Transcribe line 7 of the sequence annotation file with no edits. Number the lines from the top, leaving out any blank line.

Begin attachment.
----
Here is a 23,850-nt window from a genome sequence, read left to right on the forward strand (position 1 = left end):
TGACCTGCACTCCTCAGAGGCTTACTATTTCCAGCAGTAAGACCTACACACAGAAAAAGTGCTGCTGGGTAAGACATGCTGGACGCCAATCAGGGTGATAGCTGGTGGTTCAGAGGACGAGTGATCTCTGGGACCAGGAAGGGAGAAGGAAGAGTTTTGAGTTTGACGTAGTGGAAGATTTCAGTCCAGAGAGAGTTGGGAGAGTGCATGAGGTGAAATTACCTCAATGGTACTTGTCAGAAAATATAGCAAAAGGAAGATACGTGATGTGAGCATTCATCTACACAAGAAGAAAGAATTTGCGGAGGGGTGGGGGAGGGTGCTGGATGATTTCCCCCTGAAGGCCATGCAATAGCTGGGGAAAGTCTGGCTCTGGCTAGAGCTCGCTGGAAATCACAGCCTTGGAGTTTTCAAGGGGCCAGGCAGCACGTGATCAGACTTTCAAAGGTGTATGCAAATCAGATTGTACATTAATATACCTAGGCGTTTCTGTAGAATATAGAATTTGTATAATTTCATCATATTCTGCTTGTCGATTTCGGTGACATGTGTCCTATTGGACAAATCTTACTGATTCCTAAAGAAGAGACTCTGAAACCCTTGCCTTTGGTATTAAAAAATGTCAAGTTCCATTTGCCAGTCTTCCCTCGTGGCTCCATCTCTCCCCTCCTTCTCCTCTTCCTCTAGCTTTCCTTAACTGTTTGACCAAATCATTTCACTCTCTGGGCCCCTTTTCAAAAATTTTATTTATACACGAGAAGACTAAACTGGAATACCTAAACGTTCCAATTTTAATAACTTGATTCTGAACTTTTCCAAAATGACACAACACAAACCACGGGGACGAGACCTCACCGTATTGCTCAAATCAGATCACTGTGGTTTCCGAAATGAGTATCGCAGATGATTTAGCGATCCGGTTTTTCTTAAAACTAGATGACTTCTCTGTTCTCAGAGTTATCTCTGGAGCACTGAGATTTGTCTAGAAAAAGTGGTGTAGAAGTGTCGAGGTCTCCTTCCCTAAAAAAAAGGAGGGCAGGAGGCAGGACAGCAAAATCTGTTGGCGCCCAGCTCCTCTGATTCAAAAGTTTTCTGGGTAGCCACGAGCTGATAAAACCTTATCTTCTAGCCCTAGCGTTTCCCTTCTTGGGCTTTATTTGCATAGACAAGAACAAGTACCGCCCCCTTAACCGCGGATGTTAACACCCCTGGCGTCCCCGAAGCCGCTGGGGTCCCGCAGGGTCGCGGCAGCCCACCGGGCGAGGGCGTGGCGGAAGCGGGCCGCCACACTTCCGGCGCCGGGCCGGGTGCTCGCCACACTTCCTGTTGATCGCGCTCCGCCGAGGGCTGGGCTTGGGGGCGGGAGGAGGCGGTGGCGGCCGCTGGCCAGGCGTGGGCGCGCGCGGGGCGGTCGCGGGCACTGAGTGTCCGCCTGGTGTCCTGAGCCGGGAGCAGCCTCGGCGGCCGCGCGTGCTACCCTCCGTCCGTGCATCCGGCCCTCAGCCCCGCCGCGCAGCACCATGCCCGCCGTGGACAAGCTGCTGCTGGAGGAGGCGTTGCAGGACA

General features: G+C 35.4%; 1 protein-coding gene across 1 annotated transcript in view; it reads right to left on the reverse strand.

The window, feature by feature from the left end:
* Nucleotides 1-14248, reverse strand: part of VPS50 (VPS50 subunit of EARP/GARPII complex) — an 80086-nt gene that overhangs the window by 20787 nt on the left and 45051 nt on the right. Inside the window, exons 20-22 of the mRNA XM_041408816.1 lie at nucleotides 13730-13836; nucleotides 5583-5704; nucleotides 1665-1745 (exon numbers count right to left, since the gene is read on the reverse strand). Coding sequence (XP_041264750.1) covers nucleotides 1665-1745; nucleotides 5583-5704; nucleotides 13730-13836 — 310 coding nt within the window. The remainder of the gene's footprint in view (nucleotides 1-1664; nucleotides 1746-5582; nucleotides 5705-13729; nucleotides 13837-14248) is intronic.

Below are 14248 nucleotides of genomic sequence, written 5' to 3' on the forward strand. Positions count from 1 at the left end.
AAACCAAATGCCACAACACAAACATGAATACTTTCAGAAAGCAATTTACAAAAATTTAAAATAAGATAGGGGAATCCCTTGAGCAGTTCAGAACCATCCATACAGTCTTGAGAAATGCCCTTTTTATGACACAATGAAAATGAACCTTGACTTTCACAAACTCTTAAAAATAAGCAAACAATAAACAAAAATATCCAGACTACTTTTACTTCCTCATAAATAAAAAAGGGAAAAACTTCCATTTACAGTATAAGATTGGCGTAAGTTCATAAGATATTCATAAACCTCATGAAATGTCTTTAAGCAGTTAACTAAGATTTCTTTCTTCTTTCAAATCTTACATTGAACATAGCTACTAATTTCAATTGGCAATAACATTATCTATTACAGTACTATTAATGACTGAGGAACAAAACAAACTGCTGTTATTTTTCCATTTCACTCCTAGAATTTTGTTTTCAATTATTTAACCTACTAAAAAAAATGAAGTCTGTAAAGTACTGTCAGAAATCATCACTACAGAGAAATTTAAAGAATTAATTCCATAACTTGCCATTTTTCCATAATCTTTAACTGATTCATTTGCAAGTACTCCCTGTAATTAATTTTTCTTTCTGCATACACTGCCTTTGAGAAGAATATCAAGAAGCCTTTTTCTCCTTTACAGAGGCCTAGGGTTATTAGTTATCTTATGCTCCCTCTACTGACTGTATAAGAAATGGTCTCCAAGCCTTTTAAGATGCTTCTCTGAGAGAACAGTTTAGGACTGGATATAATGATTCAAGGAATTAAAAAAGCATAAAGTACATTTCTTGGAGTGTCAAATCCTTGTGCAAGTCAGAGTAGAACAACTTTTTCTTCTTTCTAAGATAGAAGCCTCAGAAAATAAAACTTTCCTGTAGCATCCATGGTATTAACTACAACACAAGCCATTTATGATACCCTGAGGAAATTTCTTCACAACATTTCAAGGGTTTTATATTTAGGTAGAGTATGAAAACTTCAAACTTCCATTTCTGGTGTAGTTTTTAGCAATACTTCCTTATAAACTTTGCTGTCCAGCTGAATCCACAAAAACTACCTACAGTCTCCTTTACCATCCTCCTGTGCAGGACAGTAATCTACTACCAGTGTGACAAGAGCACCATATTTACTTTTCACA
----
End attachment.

AAACCAAATGCCACAACACAAACATGAATACTTTCAGAAAGCAATTTACAAAAATTTAAAATAAGATAGGGGAATCCCTTGAGCAGTTCAGAACCATCCATACAGTCTTGAGAAATGCCCTTTTTATGACACAATGAAAATGAACCTTGACTTTCACAAACTCTTAAAAATAAGCAAACAATAAACAAAAATATCCAGACTACTTTTACTTCCTCATAAATAAAAAAGGGAAAAACTTCCATTTACAGTATAAGATTGGCGTAAGTTCATAAGATATTCATAAACCTCATGAAATGTCTTTAAGCAGTTAACTAAGATTTCTTTCTTCTTTCAAATCTTACATTGAACATAGCTACTAATTTCAATTGGCAATAACATTATCTATTACAGTACTATTAATGACTGAGGAACAAAACAAACTGCTGTTATTTTTCCATTTCACTCCTAGAATTTTGTTTTCAATTATTTAACCTACTAAAAAAAATGAAGTCTGTAAAGTACTGTCAGAAATCATCACTACAGAGAAATTTAAAGAATTAATTCCATAACTTGCCATTTTTCCATAATCTTTAACTGATTCATTTGCAAGTACTCCCTGTAATTAATTTTTCTTTCTGCATACACTGCCTTTGAGAAGAATATCAAGAAGCCTTTTTCTCCTTTACAGAGGCCTAGGGTTATTAGTTATCTTATGCTCCCTCTACTGACTGTATAAGAAATGGTCTCCAAGCCTTTTAAGATGCTTCTCTGAGAGAACAGTTTAGGACTGGATATAATGATTCAAGGAATTAAAAAAGCATAAAGTACATTTCTTGGAGTGTCAAATCCTTGTGCAAGTCAGAGTAGAACAACTTTTTCTTCTTTCTAAGATAGAAGCCTCAGAAAATAAAACTTTCCTGTAGCATCCATGGTATTAACTACAACACAAGCCATTTATGATACCCTGAGGAAATTTCTTCACAACATTTCAAGGGTTTTATATTTAGGTAGAGTATGAAAACTTCAAACTTCCATTTCTGGTGTAGTTTTTAGCAATACTTCCTTATAAACTTTGCTGTCCAGCTGAATCCACAAAAACTACCTACAGTCTCCTTTACCATCCTCCTGTGCAGGACAGTAATCTACTACCAGTGTGACAAGAGCACCATATTTACTTTTCACA